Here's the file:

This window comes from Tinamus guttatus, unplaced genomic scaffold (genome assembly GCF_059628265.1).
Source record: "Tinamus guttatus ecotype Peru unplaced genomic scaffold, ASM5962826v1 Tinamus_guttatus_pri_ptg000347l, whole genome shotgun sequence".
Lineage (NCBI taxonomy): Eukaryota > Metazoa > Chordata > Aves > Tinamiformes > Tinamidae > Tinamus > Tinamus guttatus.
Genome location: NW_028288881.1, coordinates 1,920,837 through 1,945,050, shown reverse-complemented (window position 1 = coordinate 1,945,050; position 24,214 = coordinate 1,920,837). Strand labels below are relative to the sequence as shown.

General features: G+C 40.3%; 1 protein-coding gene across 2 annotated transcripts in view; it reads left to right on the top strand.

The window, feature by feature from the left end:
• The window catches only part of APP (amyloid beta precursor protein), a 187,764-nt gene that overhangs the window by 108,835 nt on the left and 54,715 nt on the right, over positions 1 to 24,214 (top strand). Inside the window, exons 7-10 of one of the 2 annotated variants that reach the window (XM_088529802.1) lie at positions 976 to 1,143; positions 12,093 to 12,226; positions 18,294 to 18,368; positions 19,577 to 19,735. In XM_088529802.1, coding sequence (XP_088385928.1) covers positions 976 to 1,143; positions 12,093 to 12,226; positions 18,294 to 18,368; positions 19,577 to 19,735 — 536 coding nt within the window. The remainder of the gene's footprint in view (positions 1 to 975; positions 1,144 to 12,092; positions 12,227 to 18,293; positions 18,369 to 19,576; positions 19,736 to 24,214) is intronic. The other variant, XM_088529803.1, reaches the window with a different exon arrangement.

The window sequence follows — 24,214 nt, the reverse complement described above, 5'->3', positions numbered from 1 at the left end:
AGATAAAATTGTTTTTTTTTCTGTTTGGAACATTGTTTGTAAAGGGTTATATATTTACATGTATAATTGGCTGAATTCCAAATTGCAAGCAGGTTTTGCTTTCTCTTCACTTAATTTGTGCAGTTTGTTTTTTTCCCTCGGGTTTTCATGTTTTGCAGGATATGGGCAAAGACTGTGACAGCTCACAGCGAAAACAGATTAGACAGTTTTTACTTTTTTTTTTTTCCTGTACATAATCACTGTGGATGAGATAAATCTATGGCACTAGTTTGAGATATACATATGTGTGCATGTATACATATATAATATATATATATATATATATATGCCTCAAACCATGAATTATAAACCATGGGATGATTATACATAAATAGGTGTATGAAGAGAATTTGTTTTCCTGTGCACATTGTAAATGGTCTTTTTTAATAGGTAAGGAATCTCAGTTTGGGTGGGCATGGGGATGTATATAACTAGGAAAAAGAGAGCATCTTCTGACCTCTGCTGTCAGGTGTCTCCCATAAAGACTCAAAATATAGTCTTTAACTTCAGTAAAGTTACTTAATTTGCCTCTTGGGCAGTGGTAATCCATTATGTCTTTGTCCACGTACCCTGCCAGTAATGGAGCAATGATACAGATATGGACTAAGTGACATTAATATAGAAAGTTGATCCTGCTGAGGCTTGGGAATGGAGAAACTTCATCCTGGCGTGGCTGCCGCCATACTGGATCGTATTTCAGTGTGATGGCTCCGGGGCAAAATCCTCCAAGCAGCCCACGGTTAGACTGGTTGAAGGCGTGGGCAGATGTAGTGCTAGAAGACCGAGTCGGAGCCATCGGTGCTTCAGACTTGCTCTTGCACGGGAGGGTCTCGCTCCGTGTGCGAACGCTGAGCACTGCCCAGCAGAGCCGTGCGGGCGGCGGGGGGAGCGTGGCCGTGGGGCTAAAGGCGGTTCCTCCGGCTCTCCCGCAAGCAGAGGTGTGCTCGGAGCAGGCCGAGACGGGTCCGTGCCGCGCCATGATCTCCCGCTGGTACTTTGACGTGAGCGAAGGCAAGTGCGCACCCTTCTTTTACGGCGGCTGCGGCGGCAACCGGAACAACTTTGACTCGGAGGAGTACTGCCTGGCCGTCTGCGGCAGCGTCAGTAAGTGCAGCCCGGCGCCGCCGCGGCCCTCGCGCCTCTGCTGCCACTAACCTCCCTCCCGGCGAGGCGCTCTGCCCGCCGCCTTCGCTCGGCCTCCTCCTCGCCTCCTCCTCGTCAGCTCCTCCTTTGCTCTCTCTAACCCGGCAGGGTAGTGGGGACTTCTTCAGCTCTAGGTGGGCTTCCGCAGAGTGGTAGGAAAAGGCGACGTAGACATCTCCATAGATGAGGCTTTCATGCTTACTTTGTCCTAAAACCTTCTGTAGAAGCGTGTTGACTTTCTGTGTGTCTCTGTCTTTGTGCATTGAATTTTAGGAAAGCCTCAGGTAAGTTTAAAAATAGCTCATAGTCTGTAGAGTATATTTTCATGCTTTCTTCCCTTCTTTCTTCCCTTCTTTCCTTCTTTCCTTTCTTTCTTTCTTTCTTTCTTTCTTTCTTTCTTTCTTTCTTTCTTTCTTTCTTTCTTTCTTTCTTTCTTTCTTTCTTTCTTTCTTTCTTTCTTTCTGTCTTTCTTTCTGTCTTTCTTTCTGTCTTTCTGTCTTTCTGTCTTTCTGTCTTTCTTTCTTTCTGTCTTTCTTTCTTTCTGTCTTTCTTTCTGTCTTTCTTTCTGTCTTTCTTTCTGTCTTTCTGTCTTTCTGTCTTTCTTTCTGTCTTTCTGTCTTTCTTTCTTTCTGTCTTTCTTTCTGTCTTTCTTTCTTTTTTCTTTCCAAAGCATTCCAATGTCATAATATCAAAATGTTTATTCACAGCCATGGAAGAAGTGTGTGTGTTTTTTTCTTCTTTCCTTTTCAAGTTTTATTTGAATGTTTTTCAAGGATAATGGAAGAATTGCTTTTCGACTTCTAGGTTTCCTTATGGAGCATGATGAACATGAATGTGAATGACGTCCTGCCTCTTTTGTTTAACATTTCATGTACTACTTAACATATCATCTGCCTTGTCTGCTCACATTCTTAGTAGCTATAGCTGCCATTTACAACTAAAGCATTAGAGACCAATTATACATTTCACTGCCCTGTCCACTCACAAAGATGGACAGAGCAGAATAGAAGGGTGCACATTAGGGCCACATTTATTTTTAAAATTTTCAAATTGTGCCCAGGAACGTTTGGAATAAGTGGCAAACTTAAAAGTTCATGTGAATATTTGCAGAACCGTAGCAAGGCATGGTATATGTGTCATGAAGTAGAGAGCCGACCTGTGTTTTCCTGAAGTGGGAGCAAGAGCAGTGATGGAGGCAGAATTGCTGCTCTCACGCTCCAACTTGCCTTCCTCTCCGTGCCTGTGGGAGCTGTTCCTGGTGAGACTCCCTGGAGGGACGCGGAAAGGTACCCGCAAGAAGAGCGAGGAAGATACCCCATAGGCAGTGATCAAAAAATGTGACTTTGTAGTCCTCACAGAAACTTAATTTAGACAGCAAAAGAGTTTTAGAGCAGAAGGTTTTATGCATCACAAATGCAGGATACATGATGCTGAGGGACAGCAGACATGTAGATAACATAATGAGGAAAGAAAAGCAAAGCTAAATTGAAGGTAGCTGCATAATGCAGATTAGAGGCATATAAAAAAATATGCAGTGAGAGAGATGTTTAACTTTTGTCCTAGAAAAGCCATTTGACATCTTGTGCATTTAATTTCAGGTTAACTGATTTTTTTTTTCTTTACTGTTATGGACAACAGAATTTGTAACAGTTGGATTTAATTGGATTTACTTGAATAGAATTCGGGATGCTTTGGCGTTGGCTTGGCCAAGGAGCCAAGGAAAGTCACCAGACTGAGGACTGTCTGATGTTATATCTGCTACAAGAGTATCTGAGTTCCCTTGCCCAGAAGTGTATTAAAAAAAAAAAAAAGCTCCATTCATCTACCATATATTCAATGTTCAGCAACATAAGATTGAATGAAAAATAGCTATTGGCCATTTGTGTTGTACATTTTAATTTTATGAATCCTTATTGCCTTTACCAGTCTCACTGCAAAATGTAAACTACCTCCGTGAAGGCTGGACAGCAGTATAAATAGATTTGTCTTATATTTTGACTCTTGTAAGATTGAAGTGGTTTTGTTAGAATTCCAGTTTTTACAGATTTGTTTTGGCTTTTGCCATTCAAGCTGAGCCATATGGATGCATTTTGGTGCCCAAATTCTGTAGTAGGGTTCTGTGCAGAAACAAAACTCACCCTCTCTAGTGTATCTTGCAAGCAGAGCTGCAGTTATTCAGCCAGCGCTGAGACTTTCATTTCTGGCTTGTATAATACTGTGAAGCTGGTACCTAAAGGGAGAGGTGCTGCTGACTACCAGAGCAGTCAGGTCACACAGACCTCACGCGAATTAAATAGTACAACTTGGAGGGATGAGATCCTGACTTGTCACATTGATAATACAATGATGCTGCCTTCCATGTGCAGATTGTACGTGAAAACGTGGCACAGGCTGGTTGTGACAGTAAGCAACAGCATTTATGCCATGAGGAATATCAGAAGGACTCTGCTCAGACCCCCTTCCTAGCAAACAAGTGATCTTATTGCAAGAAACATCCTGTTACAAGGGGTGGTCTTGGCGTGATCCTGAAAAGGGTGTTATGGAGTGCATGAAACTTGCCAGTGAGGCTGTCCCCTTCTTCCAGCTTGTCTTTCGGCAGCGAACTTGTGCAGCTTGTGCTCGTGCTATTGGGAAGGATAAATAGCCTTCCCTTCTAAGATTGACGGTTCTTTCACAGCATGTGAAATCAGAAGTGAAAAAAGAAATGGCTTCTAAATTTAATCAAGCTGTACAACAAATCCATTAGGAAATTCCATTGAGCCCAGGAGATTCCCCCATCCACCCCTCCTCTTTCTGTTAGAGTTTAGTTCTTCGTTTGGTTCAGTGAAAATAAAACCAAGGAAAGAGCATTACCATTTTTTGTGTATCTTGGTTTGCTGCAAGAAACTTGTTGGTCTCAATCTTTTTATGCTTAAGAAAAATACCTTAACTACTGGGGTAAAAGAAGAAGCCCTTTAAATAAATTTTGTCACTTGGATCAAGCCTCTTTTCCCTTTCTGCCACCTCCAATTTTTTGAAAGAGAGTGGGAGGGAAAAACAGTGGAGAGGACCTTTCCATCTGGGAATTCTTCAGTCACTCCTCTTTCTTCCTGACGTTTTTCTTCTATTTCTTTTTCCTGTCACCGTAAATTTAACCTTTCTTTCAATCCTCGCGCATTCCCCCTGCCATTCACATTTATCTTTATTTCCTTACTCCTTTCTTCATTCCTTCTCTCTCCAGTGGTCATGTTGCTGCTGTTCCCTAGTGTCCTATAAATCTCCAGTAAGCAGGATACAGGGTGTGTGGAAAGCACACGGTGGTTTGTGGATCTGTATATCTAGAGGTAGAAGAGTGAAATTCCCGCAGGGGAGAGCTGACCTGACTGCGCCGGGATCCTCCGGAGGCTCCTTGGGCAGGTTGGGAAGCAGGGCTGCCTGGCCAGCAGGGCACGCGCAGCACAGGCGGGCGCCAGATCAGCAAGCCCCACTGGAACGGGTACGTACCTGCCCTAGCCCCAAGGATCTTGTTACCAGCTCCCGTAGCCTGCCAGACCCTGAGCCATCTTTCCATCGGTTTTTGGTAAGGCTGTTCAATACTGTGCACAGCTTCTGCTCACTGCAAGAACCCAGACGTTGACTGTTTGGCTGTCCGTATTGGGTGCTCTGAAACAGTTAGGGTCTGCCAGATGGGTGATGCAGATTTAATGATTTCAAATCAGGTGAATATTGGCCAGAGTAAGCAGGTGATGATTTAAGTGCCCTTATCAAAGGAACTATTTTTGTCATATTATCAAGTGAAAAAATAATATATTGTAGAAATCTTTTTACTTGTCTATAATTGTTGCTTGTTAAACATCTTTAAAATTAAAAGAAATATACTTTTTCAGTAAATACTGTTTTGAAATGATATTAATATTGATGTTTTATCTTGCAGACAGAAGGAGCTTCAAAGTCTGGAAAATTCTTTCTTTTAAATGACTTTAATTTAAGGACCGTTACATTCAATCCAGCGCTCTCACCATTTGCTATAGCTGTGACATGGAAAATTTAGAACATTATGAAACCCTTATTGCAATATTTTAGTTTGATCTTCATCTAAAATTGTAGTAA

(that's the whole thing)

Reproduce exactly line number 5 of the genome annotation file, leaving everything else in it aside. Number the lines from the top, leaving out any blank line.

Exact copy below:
General features: G+C 40.3%; 1 protein-coding gene across 2 annotated transcripts in view; it reads left to right on the top strand.